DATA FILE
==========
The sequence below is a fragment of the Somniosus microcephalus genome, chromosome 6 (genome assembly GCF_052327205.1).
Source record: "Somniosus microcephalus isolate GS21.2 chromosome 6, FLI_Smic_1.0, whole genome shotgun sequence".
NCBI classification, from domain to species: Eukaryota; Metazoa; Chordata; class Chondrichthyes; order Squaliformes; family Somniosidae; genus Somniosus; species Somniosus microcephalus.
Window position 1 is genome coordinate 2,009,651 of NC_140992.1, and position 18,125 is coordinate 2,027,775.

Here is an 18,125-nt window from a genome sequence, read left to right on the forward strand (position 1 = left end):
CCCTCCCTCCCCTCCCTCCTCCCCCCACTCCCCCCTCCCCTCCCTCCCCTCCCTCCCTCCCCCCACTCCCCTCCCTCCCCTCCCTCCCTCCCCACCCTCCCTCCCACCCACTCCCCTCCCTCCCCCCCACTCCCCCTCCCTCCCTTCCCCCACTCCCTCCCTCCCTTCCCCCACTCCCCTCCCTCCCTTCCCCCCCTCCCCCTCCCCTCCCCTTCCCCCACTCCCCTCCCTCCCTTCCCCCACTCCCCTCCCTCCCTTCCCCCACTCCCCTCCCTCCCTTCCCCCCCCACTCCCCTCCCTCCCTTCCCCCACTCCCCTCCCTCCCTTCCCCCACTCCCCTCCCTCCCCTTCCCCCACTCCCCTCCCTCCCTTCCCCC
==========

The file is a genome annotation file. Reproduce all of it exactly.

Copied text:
The sequence below is a fragment of the Somniosus microcephalus genome, chromosome 6 (genome assembly GCF_052327205.1).
Source record: "Somniosus microcephalus isolate GS21.2 chromosome 6, FLI_Smic_1.0, whole genome shotgun sequence".
NCBI classification, from domain to species: Eukaryota; Metazoa; Chordata; class Chondrichthyes; order Squaliformes; family Somniosidae; genus Somniosus; species Somniosus microcephalus.
Window position 1 is genome coordinate 2,009,651 of NC_140992.1, and position 18,125 is coordinate 2,027,775.

Here is an 18,125-nt window from a genome sequence, read left to right on the forward strand (position 1 = left end):
CCCTCCCTCCCCTCCCTCCTCCCCCCACTCCCCCCTCCCCTCCCTCCCCTCCCTCCCTCCCCCCACTCCCCTCCCTCCCCTCCCTCCCTCCCCACCCTCCCTCCCACCCACTCCCCTCCCTCCCCCCCACTCCCCCTCCCTCCCTTCCCCCACTCCCTCCCTCCCTTCCCCCACTCCCCTCCCTCCCTTCCCCCCCTCCCCCTCCCCTCCCCTTCCCCCACTCCCCTCCCTCCCTTCCCCCACTCCCCTCCCTCCCTTCCCCCACTCCCCTCCCTCCCTTCCCCCCCCACTCCCCTCCCTCCCTTCCCCCACTCCCCTCCCTCCCTTCCCCCACTCCCCTCCCTCCCCTTCCCCCACTCCCCTCCCTCCCTTCCCCC